Rose’s Calzone Dough Recipe
A never-fail recipe for homemade calzone dough!
Where does yeast come from? We are surrounded by yeasts! They are literally everywhere. There are hundreds of known species of yeasts, and several subspecies within each classification. Essentially, where there is a source of sugar, yeasts that have that have adapted to employ it are not far away.
The Family Dynamics of Yeast. Yeasts are blessed with sexual and asexual generative cycles; though, the preferred manner of vegetative growth is asexual reproduction via cell division, or budding. At this point a young bud, also known as a daughter cell, is created upon the parent cell. Then, that parent cell’s nucleus divides into a daughter nucleus and promptly moves into the daughter cell. The daughter cell continues to mature until it disconnects from the parent cell, thus; a new cell is formed. The bud can grow and mature on various sections of the parent cell, dependent upon on the species of the yeast. Yeast requires the precise chemical structure of sugar and is unable to reproduce with a sugar surrogate.
Let’s make our own! To make your own “starter” requires the water from boiled potatoes which attracts and nurtures the wild yeasts that exist in the atmosphere surrounding us. You can also make a starter from the yeast that is found on organic grape or raisin skins. Store the starter in a one-quart jar or sealed airtight container.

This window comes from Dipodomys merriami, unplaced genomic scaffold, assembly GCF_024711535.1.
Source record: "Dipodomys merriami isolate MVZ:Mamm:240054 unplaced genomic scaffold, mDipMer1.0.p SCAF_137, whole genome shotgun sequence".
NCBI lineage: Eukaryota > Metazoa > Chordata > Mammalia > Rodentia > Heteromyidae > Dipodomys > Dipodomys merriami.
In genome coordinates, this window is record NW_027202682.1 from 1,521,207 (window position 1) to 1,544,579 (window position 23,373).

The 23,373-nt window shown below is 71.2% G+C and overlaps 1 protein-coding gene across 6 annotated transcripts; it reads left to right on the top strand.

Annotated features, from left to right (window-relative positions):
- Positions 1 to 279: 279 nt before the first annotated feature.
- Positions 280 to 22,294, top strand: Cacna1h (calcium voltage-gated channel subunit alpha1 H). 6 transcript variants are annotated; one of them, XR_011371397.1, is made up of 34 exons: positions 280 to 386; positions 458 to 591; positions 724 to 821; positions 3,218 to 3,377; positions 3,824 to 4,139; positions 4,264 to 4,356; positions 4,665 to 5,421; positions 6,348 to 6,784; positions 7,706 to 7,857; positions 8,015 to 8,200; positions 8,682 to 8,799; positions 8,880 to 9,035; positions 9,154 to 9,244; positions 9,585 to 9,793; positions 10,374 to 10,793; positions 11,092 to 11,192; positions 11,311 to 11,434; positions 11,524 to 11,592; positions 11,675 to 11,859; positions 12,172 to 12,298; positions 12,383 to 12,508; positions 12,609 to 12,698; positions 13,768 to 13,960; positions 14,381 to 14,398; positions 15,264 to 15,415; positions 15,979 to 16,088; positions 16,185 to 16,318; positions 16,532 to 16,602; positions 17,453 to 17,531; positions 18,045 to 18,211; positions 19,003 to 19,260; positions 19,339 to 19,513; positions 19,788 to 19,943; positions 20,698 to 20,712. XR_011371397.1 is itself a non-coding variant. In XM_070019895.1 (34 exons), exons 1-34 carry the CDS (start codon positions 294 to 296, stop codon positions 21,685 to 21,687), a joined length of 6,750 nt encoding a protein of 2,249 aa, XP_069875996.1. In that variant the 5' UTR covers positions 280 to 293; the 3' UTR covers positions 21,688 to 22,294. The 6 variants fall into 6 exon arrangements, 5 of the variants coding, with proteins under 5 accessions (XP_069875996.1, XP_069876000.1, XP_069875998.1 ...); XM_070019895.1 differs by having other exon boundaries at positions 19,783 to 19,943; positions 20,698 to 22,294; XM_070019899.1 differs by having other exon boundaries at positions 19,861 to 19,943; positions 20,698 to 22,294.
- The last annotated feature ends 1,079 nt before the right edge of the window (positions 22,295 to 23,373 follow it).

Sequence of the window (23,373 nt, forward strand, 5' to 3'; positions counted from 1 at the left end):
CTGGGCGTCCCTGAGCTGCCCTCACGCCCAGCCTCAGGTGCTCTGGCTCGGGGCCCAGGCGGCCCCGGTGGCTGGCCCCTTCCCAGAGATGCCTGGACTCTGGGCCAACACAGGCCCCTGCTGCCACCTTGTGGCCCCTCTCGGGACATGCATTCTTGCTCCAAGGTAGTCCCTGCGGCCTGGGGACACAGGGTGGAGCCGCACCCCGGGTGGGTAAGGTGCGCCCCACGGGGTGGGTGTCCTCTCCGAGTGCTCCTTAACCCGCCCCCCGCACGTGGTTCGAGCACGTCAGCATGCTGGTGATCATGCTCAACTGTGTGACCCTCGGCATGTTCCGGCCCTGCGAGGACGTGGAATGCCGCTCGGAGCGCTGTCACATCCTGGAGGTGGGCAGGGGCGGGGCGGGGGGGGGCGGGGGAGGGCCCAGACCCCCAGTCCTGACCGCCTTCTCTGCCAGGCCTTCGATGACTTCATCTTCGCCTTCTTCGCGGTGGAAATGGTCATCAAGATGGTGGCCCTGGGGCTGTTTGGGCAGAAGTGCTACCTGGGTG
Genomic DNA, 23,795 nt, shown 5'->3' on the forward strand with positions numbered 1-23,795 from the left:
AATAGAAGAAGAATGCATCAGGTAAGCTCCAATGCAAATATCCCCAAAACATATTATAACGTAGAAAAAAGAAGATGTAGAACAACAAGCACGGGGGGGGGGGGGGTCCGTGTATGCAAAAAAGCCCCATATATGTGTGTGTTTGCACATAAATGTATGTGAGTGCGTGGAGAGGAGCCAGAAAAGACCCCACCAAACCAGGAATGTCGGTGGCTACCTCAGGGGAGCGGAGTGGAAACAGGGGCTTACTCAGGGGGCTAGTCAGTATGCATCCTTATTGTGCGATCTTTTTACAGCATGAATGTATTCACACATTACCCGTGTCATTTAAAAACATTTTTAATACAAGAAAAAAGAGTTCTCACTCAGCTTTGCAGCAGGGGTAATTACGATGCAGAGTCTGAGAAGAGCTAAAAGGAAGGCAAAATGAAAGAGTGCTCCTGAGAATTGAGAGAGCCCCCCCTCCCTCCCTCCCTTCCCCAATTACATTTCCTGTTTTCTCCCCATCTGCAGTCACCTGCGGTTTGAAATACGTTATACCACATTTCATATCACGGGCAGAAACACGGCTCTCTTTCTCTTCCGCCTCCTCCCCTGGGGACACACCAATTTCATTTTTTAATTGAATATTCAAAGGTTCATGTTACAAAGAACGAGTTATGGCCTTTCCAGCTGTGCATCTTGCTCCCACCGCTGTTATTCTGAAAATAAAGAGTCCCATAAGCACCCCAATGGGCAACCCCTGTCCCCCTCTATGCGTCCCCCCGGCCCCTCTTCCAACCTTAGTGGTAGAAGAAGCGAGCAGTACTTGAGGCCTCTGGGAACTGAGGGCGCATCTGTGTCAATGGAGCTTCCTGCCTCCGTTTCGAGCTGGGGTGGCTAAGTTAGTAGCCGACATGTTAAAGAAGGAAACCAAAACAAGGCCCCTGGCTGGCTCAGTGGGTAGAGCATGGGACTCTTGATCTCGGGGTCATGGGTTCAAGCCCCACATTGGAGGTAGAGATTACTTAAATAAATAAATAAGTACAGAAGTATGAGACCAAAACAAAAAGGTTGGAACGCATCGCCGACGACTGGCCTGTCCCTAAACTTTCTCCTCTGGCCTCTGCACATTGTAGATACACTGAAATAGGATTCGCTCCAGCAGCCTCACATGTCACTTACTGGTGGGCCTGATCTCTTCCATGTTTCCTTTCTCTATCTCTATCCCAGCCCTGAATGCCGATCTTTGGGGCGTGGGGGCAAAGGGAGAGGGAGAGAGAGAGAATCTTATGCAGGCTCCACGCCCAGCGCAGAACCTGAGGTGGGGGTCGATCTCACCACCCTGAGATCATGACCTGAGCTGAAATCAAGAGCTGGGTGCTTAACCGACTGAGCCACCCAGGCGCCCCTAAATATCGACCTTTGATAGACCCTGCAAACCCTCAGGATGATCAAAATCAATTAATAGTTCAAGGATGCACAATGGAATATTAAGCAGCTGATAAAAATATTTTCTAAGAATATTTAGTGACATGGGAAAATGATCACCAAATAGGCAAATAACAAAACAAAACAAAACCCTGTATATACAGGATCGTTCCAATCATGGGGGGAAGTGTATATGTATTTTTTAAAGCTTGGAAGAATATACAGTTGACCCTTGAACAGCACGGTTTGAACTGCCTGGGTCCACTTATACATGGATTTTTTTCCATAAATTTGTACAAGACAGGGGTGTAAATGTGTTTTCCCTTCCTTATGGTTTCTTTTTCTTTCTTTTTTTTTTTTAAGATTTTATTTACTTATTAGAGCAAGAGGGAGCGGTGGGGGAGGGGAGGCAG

1 cup of warm water
1 ½ tsp dry active yeast (fast-acting or regular)
1 TBSP honey
1 ½ tsp salt
2 ½ cups all-purpose flour
1 tsp Extra Virgin olive oil - to brush over dough
Pour the warm water into a large bowl.
Sprinkle the yeast on top and then whisk in the honey until all ingredients are dissolved
Whisk in the salt and flour.
When mixture becomes too thick to stir with a whisk, combine manually
Knead dough on a generously floured surface for about 5 minutes.
Shape evenly into a smooth ball and return to bowl.
Brush the ball of dough with a small amount of olive oil. Cover with a towel.
Allow to rise for about 2 hours in a temperate location.
When the dough nearly doubles in size, it is ready.
While the dough is rising, prepare the filling of your choice.
Punch down the risen dough and separate into six portions.
Using a rolling pin on a floured surface, roll each section of dough into a 7” inch circular shape.
Now, fill the calzones.
The dough can be prepared in advance and frozen or refrigerated until ready for use.
If frozen or refrigerated, allow dough to come to room temperature and knead for a few minutes to help warm.